Well… I think I can finally say I have lost my ‘builders cherry’. We’re not sort of building a house here or are just playing at it. We are half way through building a full-blown, highly complicated 150-sqm meter house out of stone. It has a 140,000-litre water tank and… you kind of have to get the walls right. We have dug down over 1 meter into solid limestone with our ‘Bugger’ (Croatian word for digger) using a massive jackhammer.
The Bugger got ‘buggered’ a few times which the kids thought was highly amusing.
Building a house with five guys that do not speak English is far easer and more rewarding than working in London….
For me…
Maybe not every ones idea of an alternative life style, but I get to work with my son every day…
It’s hard work but often fun…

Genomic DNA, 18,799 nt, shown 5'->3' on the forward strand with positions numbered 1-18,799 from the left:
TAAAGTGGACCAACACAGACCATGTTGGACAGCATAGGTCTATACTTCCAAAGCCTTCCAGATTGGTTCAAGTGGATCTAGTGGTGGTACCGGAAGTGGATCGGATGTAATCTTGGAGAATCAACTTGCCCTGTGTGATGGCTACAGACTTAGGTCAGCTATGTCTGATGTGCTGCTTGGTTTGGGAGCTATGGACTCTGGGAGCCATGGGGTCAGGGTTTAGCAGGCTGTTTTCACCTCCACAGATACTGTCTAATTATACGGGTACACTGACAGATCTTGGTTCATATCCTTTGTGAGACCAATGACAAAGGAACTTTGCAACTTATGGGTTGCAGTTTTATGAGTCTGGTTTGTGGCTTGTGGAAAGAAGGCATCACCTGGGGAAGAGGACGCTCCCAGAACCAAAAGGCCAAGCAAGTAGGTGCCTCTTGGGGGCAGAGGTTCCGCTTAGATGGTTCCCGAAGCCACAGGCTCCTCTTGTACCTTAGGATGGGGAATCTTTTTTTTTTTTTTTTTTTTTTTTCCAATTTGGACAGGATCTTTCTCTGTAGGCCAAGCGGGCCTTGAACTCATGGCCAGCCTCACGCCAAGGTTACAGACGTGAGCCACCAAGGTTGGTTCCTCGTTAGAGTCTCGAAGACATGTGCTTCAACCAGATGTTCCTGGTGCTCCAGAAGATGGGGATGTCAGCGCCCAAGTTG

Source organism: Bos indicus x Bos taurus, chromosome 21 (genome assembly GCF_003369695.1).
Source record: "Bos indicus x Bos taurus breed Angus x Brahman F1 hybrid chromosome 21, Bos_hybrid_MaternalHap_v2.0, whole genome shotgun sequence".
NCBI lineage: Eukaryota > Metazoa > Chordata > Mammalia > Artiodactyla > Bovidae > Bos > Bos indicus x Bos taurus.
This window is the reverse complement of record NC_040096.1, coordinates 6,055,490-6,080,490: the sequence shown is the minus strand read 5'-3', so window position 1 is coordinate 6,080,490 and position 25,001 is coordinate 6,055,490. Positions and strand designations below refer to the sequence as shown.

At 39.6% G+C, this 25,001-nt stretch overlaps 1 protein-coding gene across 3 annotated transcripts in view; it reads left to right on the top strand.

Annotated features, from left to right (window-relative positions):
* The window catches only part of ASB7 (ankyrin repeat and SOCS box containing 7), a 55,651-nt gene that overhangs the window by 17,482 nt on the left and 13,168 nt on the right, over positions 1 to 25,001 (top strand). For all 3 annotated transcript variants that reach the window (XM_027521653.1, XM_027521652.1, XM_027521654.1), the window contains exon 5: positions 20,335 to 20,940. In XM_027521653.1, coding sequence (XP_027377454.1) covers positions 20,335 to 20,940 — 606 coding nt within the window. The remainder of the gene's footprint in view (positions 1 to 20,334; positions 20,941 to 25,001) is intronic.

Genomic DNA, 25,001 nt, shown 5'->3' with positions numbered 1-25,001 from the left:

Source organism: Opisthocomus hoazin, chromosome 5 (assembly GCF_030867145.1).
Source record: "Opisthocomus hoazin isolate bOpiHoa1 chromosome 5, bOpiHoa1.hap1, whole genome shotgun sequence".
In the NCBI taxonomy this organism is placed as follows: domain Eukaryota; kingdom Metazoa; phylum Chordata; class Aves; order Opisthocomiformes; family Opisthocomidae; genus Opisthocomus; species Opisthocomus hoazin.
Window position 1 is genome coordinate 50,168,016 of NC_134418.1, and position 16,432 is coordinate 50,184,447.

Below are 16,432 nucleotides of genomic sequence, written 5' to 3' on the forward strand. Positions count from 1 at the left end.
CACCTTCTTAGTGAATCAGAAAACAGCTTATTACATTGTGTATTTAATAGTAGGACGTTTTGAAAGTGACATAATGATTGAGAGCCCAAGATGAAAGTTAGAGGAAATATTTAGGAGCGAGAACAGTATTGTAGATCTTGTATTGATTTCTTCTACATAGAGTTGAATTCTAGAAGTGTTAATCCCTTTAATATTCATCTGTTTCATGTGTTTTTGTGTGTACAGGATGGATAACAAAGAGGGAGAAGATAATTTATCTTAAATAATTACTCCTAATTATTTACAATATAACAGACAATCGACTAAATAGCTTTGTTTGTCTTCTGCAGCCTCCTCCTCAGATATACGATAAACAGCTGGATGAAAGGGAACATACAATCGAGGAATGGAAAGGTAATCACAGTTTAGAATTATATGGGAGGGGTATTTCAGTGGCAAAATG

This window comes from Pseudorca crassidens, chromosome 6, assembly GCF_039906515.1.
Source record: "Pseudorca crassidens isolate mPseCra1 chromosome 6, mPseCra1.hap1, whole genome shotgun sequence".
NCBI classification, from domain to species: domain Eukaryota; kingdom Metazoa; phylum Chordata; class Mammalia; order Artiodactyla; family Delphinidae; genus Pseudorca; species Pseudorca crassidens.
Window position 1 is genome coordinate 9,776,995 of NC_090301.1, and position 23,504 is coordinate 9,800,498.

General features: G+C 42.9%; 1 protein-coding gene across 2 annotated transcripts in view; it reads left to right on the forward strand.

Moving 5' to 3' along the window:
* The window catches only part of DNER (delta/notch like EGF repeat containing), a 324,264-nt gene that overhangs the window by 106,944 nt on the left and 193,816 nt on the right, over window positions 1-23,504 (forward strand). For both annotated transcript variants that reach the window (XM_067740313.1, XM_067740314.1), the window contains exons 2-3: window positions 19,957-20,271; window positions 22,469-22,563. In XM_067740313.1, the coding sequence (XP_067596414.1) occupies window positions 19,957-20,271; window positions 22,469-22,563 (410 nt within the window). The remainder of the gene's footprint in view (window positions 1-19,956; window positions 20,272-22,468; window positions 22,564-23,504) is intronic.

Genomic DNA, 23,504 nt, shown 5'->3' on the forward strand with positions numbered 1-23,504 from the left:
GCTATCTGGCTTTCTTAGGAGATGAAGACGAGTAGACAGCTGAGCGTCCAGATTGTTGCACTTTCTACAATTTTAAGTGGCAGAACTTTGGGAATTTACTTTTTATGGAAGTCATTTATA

The Friday afternoon ‘grill’ sessions with many Pivos!
and I get most afternoons off after I have had an hour or two’s kip….
I have learnt …
How to mix a ‘mix’ of baton (concrete).
How to get a sales person in the builders’ yards on the main land to not just say… ‘No’ and walk away. ·
Why the two plastic water tanks for the concrete were leaking every day until Angus pointed out that they were leaking down to the exact level of where the donkey’s mouth could reach.
How to manage a team of guys who don’t speak English.
How to make wine.
How to build a stone house on a remote island in Croatia
and basically… how to take life a bit easer.

Sasha has finally broken into the ‘it’ gang of Komiza and is now happy roller blading along the Riva in the evenings with her friends and is enjoying their company. Sasha’s 13th birthday party was in the Kavana Hum and a good time was had by all.